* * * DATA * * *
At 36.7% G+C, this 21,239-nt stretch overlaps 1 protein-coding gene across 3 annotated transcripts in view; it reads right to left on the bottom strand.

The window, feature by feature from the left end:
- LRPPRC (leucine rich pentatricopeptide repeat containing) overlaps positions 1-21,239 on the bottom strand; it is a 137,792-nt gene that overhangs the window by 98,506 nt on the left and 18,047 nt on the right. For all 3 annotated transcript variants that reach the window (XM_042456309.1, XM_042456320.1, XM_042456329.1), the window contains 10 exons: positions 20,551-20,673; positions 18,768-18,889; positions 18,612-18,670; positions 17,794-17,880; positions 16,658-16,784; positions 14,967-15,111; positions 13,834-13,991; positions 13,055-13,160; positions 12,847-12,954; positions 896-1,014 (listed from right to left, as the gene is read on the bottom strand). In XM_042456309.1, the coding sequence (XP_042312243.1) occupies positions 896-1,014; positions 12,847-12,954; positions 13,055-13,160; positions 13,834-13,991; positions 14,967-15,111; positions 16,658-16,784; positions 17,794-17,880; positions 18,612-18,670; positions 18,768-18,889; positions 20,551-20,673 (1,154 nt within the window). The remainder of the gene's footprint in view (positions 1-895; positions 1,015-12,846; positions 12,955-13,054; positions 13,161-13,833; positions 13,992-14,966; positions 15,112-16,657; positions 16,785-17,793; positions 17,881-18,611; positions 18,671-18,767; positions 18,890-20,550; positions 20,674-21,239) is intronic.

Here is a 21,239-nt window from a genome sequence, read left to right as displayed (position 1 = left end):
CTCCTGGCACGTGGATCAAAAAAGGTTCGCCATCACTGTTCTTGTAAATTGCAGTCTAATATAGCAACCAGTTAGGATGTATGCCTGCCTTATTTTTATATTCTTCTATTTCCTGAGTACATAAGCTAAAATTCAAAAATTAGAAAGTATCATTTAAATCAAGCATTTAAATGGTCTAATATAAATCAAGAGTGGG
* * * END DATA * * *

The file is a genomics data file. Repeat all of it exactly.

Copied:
At 36.7% G+C, this 21,239-nt stretch overlaps 1 protein-coding gene across 3 annotated transcripts in view; it reads right to left on the bottom strand.

The window, feature by feature from the left end:
- LRPPRC (leucine rich pentatricopeptide repeat containing) overlaps positions 1-21,239 on the bottom strand; it is a 137,792-nt gene that overhangs the window by 98,506 nt on the left and 18,047 nt on the right. For all 3 annotated transcript variants that reach the window (XM_042456309.1, XM_042456320.1, XM_042456329.1), the window contains 10 exons: positions 20,551-20,673; positions 18,768-18,889; positions 18,612-18,670; positions 17,794-17,880; positions 16,658-16,784; positions 14,967-15,111; positions 13,834-13,991; positions 13,055-13,160; positions 12,847-12,954; positions 896-1,014 (listed from right to left, as the gene is read on the bottom strand). In XM_042456309.1, the coding sequence (XP_042312243.1) occupies positions 896-1,014; positions 12,847-12,954; positions 13,055-13,160; positions 13,834-13,991; positions 14,967-15,111; positions 16,658-16,784; positions 17,794-17,880; positions 18,612-18,670; positions 18,768-18,889; positions 20,551-20,673 (1,154 nt within the window). The remainder of the gene's footprint in view (positions 1-895; positions 1,015-12,846; positions 12,955-13,054; positions 13,161-13,833; positions 13,992-14,966; positions 15,112-16,657; positions 16,785-17,793; positions 17,881-18,611; positions 18,671-18,767; positions 18,890-20,550; positions 20,674-21,239) is intronic.

Here is a 21,239-nt window from a genome sequence, read left to right as displayed (position 1 = left end):
CTCCTGGCACGTGGATCAAAAAAGGTTCGCCATCACTGTTCTTGTAAATTGCAGTCTAATATAGCAACCAGTTAGGATGTATGCCTGCCTTATTTTTATATTCTTCTATTTCCTGAGTACATAAGCTAAAATTCAAAAATTAGAAAGTATCATTTAAATCAAGCATTTAAATGGTCTAATATAAATCAAGAGTGGG